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Garrett v. Bromell

United States District Court, D. South Carolina, Orangeburg Division

November 9, 2018

John S. Garrett, Plaintiff,
v.
Melvin Bromell, Jr., individually and as Employee Agent of Heritage Hauling, Inc., Heritage Hauling, Inc., Alexis Winburn, individually and as Employee Agent of Travelers Indemnity Company of Connecticut, Travelers Indemnity Company of Connecticut, Defendants.

          ORDER

         This matter is before the court for review of Plaintiff John S. Garrett's (“Plaintiff”) Motion to Compel Discovery Responses (“Motion to Compel”) filed on June 15, 2018. (ECF No. 57.) After Defendant Travelers Indemnity Company of Connecticut (“Defendant Travelers”) responded to Plaintiff's Motion to Compel on July 13, 2018 (ECF No. 61), the court conducted a hearing by telephone regarding Plaintiff's Motion on November 2, 2018. (ECF No. 67.)

         During the hearing, the court held Plaintiff's request for his insurance claim file in abeyance because Defendant Travelers agreed to examine the file in order to determine the specific documents protected by the work-product doctrine. The court ordered that non-protected documents, within the insurance claim file, be produced by November 12, 2018. Additionally, at a minimum, Defendant Travelers also agreed to explore whether it possessed any policies regarding the recording of telephone calls. As to remaining issues, the parties did not agree fully about the discovery of (1) Defendant Travelers' policies and procedures for monitoring and retaining telephone calls; (2) Defendant Travelers' training of claim adjusters in Orangeburg County, South Carolina; (3) Defendant Travelers' “roundtable” discussions, procedures, and policies involving liability claims; and (4) Defendant Alexis Winburn's (“Defendant Winburn”) employment file. (ECF No. 57-1 at 5-8.) Defendant Travelers adamantly objected to any discovery of the training for claim adjusters and any roundtable discussions because of concerns involving trade secrets and unfairness.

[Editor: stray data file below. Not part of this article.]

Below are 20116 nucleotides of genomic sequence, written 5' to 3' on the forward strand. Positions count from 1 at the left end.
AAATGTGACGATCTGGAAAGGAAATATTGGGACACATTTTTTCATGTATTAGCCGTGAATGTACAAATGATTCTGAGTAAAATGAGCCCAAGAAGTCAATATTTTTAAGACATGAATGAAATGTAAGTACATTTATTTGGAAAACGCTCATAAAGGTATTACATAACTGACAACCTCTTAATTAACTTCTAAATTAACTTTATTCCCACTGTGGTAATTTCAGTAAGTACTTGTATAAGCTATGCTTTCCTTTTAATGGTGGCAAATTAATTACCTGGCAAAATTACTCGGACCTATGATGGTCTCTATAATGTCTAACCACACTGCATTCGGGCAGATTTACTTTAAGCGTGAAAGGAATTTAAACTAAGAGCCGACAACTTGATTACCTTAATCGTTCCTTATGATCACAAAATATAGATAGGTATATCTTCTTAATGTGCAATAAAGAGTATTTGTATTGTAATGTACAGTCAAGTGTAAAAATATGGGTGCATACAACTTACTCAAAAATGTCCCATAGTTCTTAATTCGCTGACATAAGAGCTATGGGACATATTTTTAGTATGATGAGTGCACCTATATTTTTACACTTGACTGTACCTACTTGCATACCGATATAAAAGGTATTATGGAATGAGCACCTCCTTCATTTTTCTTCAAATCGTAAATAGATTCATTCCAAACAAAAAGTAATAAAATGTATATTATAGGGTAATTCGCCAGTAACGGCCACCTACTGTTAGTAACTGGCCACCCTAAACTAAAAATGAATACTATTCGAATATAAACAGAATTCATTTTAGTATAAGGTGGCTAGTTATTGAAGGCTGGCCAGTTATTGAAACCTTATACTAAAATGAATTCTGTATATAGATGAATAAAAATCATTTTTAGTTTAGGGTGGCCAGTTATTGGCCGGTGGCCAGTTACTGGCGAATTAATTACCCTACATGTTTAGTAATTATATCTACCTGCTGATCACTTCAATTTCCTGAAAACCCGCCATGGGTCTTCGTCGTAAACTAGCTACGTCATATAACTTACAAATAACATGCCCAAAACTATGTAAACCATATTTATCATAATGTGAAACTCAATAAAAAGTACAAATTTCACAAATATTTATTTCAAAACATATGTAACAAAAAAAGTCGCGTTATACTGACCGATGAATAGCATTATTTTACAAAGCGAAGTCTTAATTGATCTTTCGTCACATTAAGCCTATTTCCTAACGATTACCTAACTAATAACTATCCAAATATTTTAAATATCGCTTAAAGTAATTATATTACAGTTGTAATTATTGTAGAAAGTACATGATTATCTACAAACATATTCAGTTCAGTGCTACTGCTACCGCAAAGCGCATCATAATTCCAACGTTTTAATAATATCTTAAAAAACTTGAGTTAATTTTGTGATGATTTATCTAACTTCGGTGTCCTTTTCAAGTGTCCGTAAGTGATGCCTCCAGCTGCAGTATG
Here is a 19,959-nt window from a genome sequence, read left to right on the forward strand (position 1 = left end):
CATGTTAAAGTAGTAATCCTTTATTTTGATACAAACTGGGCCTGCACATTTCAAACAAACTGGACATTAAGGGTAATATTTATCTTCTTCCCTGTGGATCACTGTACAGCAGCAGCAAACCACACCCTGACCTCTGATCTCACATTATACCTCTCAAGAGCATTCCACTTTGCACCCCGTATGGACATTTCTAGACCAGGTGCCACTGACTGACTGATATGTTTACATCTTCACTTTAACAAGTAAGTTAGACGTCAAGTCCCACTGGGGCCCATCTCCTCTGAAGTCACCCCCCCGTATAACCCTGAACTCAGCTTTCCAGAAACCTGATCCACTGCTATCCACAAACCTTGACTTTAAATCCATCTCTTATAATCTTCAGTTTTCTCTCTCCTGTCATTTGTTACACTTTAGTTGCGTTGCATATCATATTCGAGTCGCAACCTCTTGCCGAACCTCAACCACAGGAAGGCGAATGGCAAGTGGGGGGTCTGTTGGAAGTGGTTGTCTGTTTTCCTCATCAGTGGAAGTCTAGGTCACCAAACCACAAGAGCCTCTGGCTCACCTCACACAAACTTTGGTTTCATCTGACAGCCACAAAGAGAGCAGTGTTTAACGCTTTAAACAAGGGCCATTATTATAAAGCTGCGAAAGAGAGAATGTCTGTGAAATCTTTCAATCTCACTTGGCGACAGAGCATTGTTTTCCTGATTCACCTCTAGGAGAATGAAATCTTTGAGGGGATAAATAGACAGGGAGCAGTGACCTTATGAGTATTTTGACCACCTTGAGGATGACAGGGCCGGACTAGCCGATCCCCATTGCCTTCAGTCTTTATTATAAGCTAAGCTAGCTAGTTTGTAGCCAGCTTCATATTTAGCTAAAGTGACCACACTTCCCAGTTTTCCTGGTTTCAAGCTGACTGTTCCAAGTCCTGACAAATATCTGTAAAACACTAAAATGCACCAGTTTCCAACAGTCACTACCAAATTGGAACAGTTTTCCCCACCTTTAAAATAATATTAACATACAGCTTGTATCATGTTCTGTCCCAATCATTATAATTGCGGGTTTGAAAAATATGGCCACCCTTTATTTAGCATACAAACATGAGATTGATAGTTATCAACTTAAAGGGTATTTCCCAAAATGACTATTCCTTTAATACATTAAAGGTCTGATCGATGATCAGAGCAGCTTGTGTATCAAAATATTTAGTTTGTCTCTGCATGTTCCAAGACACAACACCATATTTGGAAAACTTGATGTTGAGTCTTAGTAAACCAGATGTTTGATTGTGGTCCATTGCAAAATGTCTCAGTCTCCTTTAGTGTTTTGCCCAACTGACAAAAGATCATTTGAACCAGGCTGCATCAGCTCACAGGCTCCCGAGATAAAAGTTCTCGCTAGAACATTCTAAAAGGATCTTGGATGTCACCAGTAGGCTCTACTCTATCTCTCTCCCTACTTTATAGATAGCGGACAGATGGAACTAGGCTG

Under Rule 26(b)(1) of the Federal Rules of Civil Procedure:

Parties may obtain discovery regarding any nonprivileged matter that is relevant to any party's claim or defense and proportional to the needs of the case, considering the importance of the issues at stake in the action, the amount in controversy, the parties' relative access to relevant information, the parties' resources, the importance of discovery in resolving the issues, and whether the burden or expense of the proposed discovery outweighs its likely benefit. Information within the scope of discovery need not be admissible in evidence to be discoverable.

Fed. R. Civ. P. 26(b)(1). However, a party may not discover “documents and tangible things that are prepared in anticipation of litigation” unless “they are otherwise discoverable under Rule 26(b)(1)” and the moving party shows “that it has substantial need for the materials to prepare its case and cannot, without undue hardship, obtain their substantial equivalent by other means.” Fed.R.Civ.P. 26(b)(3). A moving party may move to compel discovery if the opposing party fails to make a requested disclosure. Fed.R.Civ.P. 37(a). Generally, federal district courts have “wide latitude in controlling discovery and [their] rulings will not be overturned absent a showing of clear abuse of discretion.” Ardrey v. United Parcel Serv., 798 F.2d 679, 683 (4th Cir. 1986).

         First, Plaintiff seeks to compel the production of Defendant Travelers' “policies and procedures regarding the monitoring and recording of phone calls made and received by the claims department.” (ECF No. 57-1 at 8.) A disputed fact in this case involves whether Defendant Winburn made racial comments, which, depending upon company policy, may or may not have been recorded. (Id. at 9-10.) Defendant Travelers maintains, quite unequivocally, that an alleged telephone call concerning Defendant Winburn does not exist and was not recorded. (ECF No. 61 at 2-5.) Given that the existence of such a call is relevant to Plaintiff's discrimination claim, and Defendant Travelers admitted that some calls “may be recorded” during the hearing-while also denying the existence of a recording-the court grants in part and denies in part Plaintiff's Motion to Compel Defendant Travelers' policies and procedures for monitoring and recording phone calls. See generally Fisher v. Sw. Bell Tel. Co., No. 07-CV-433-CVE-FHM, 2009 WL 414040, at *2 (N.D. Okla. 2009) (requiring the disclosure of company policy regarding unpaid suspensions); Breon v. Coca-Cola Bottling Co. of New England, 232 F.R.D. 49, 53 (D. Conn. 2005) (compelling discovery of the internal hiring procedures of a company). Defendant Travelers should only supply Plaintiff with the company policies regarding the monitoring and recording of phone calls during the time in which the alleged call took place.